Canada's aboriginal communities insist that they are a nation within a nation. And contrite Canadians, asking forgiveness for the colonialist past where their ancestors deprived the original dwellers of the land of their status and their homeland, will never, ever be able to satisfy the aggrieved demands and the poisoned darts of blame that aim ceaselessly for a target mostly acquiescing in that blame and shame. Which accounts in large part for prodigious efforts to attempt to appease the claims.

But the fact of the matter is, victimhood is so tightly embraced that solutions elude. Any ventures undertaken are struck down with contempt. And contempt is precisely what Canada's sesquicentennial was treated to in the face of aboriginal claims of "a fu---ng genocide". So when the five young men in this controversy heard of a different kind of ceremony set to take place around the statue of the former governor of Nova Scotia and the founder of Halifax, they decided to have a look, carrying the old Red Ensign with them.

There they found a Canadian flag scribbled with "decolonize" on it, being carried upside-down, the intention to represent atrocities committed against Canada's Indigenous people. The young men explained when their appearance was  questioned that they were simply curious. Someone informed them "This is Mi'kmaq territory". One of the young men responded with his own statement: "This is Canada". At no time was there disrespect evinced, no loud voices, no accusations -- not from the five young men.

The acrimonious insults erupted from the First Nations people conducting their sacred ceremony which included disrespecting the national flag of Canada. Though they hadn't been in uniform, social media revealed them to have been members of the Canadian Forces; four sailors, one with the army. Now, their innocent encounter with bitterly aversive Aboriginals relishing their victimhood and whipping themselves into a frenzy of ferocious hatred on Canada Day has resulted in their abandonment.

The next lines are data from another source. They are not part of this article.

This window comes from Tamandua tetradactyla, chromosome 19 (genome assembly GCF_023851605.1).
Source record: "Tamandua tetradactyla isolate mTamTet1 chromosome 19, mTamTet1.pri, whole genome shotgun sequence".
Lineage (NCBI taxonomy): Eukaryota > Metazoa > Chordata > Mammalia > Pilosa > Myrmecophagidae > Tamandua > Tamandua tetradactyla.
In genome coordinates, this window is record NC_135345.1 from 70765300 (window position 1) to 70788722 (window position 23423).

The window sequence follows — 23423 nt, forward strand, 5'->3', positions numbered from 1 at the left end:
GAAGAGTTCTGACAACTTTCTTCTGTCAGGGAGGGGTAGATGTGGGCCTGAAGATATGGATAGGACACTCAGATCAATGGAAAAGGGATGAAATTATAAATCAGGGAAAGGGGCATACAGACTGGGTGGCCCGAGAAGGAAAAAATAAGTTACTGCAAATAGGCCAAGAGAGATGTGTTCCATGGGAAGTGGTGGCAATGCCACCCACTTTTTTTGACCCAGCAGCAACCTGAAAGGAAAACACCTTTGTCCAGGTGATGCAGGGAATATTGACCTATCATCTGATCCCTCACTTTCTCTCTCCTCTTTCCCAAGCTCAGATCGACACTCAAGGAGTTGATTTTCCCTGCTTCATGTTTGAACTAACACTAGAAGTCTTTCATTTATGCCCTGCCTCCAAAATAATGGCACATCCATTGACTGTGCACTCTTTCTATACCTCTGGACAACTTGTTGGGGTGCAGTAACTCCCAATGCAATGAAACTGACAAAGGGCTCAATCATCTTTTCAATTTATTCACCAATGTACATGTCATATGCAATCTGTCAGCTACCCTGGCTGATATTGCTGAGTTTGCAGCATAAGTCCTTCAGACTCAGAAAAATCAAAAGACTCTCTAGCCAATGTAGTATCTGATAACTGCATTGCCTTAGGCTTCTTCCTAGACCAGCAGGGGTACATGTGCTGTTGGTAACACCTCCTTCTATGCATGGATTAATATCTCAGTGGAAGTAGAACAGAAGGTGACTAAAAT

The craven, politically-correct authorities in the Canadian Armed Forces, not to mention the Minister of National Defence illustrates just how morbidly absurd the situation is. The crude animosity of First Nations peoples unless they are kow-towed to constantly is suffered with good grace and patience. They can accuse and cast aspersions as unfairly and as frequently as they have a mind to, and that is often and venomously, but no criticism, however gentle, may come their way.

What a sad and sorry spectacle. The Minister of National Defence, sternly admonishing all and sundry that such untoward behaviour as that exhibited by the unfortunate five is not to be accepted. While he, on the other hand, in an exercise of prideful self-aggrandizement can tell whoppers to impress a foreign audience, in the process insulting the very Armed Forces he represents, and aside from public embarrassment there is little penance to pay.
"The whole military has become politicized, we're living in a politically correct era and they [the CAF members] should have realized that this thing would be a media event."
"But, hopefully, it won't affect their overall careers. I mean they just showed up there with a flag. They didn't beat up on anybody, it's not like that."
Richard Blackwolf, national president, Canadian Aboriginal Veterans and Serving Members Association (CAV)